"To put it bluntly, if the enemy is calling into America, we really need to know what they're saying, and we need to know what they're thinking, and we need to know who they're talking to," Mr. Bush said at the start of his annual meeting with the nation's governors at the White House.
"This is a different kind of struggle than we've ever faced before. It's essential that we understand the mentality of these killers," Mr. Bush said.
The law in question targets foreign terrorist threats and allows eavesdropping on communications involving people in the U.S., so long as those people are not the intended focus or target of the surveillance. The latest version of the legislation expired on Feb. 16, and the rules reverted to those outlined in the 30-year-old Foreign Intelligence Surveillance Act.
At issue is whether or not telecommunications companies like Verizon and AT&T should be protected from lawsuits when they help the government tap conversations of suspected foreign terrorists - when those calls and emails are routed through the U.S., reports CBS News correspondent Bob Orr.
Mr. Bush wants the House to act on legislation the Senate has passed. That bill provides retroactive protection for telecommunications companies that wiretapped U.S. phone and computer lines at the government's request after the Sept. 11, 2001 terrorist attacks, without court permission.
The House version does not provide such immunity.
"Our government told them that their participation was necessary," Mr. Bush said. "And it was, and it still is, and that what we had asked them to do was legal. And now they're getting sued for billions of dollars. And it's not fair."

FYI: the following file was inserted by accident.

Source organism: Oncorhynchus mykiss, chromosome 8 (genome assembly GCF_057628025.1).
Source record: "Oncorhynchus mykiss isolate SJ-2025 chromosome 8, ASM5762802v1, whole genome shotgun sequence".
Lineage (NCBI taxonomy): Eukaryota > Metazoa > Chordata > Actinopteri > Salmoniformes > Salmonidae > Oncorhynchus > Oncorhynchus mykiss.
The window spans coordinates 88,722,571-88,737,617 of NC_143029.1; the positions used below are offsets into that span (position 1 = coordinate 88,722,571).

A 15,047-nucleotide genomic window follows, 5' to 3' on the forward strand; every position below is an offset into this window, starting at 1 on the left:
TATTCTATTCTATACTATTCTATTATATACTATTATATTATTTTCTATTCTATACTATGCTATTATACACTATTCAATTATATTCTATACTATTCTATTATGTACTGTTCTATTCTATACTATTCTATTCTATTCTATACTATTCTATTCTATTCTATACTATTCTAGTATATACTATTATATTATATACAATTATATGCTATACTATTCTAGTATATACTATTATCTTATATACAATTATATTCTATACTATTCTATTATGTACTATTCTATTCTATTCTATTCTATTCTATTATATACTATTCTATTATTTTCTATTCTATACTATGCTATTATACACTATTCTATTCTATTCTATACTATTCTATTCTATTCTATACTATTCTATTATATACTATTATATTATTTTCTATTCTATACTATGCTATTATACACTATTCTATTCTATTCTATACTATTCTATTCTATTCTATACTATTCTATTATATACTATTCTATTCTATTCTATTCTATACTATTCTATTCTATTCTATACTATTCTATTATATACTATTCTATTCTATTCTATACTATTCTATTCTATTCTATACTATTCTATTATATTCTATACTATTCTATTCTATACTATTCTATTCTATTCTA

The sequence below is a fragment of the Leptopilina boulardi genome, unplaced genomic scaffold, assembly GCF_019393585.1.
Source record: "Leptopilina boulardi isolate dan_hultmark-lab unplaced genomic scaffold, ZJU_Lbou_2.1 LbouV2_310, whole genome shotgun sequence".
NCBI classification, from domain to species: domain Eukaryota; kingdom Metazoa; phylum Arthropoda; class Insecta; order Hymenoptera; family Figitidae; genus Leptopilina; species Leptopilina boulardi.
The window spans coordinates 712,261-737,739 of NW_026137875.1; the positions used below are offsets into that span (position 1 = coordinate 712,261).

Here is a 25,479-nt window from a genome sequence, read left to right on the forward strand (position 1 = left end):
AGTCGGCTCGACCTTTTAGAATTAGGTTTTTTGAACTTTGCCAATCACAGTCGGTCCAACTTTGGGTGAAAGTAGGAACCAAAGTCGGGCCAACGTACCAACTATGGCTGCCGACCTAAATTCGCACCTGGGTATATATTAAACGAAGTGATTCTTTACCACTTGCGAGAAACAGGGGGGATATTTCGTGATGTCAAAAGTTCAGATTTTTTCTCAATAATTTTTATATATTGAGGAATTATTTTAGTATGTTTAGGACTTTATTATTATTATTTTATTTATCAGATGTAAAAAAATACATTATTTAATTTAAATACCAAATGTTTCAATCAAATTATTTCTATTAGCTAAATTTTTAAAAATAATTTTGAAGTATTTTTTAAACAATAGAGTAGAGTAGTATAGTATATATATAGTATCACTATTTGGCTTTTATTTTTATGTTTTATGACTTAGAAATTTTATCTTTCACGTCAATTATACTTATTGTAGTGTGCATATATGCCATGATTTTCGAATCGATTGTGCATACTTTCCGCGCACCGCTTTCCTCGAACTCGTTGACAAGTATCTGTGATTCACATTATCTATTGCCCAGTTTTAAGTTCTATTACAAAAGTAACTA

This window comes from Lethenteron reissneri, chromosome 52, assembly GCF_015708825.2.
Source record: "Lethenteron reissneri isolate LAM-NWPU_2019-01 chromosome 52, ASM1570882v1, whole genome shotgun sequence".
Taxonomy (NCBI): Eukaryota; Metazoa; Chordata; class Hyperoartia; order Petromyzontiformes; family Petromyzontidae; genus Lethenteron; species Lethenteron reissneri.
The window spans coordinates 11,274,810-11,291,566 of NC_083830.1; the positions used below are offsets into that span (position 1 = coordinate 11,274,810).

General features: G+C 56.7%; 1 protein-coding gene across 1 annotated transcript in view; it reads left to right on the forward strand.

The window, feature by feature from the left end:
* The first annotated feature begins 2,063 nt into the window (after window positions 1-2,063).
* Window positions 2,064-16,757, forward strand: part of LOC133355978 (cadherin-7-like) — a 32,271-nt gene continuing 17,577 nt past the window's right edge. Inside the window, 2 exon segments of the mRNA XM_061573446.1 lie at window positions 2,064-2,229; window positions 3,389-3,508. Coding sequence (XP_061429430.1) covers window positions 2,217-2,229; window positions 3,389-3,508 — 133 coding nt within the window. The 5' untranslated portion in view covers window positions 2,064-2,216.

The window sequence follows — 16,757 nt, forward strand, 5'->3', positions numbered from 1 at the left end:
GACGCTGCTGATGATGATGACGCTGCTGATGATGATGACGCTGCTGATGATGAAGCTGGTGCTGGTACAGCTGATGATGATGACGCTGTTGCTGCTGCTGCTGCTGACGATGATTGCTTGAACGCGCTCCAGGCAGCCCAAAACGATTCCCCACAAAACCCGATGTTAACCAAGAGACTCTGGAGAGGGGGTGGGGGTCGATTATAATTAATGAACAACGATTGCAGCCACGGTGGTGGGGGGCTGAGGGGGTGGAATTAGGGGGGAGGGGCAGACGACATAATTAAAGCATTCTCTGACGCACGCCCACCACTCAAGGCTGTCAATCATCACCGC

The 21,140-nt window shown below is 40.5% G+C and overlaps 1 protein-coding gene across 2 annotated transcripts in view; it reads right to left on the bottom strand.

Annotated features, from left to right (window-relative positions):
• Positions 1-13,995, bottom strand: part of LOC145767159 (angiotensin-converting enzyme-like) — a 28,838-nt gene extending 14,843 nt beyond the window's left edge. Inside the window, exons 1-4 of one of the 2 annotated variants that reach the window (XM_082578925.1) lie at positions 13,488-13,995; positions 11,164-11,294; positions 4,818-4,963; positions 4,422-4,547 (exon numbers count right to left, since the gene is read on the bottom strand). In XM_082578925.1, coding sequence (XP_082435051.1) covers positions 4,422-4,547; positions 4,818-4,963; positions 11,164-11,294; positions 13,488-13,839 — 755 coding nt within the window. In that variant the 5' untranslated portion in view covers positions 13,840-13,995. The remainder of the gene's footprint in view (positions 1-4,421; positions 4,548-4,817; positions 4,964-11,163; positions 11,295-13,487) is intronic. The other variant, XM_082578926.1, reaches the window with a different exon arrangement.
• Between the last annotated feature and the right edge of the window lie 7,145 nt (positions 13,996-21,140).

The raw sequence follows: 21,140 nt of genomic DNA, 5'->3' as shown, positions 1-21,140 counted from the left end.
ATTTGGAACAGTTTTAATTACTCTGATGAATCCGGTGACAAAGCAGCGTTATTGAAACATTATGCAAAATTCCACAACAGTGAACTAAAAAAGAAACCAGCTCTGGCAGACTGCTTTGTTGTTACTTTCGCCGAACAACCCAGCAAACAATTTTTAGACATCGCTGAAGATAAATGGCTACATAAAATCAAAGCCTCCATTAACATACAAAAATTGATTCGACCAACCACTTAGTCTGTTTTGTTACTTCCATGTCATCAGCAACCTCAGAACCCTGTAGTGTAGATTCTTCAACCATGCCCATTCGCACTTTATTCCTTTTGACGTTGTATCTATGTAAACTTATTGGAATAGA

The president's pitch was the latest installment in a long and increasingly sharply-worded debate between Bush and congressional Democrats.
Democrats, in an op-ed piece Monday in The Washington Post, accused Bush of resorting to "scare tactics and political games."
"It is clear that he and his Republican allies, desperate to distract attention from the economy and other policy failures, are trying to use this issue to scare the American people into believing that congressional Democrats have left America vulnerable to terrorist attack," said the article.
The piece was signed by Democratic Sens. Jay Rockefeller of West Virginia, chairman of the Senate Intelligence Committee; Patrick Leahy, chairman of the Senate Judiciary Committee; Democratic Reps. Silvestre Reyes, chairman of the House Intelligence Committee; and John Conyers, chairman of the House Judiciary Committee.
White House press secretary Dana Perino responded to their op-ed with her own statement. Perino said that Mr. Bush is not using scare tactics, but rather repeating the concerns of the intelligence community about the risks to the nation. "Unless this threat is taken more seriously in Congress, the ability to obtain the intelligence we need will be at risk, and with it our national security," Perino said.
Later, speaking to reporters, Perino said the Democrats' use of the phrase "scare tactics" must "be like one of their favorite words - it must poll very well, because they use it almost every time. What we have done is state facts."
Both sides privately say the fight over wiretaps will be worked out, reports Orr. But, for now politicians seem more interested in partisan pot-shots than a serious discussion about countering a continuing terror threat.
The Justice Department and Office of National Intelligence said Saturday that telecommunication companies are now complying with existing surveillance warrants. The agencies also said that new surveillance activities under existing warrants will resume "for now," but that the delay "impaired our ability to cover foreign intelligence targets, which resulted in missed intelligence information."
Mr. Bush says flatly that telecommunications companies won't help the government if they don't have protection from lawsuits, and that he will not compromise with Democrats on that point.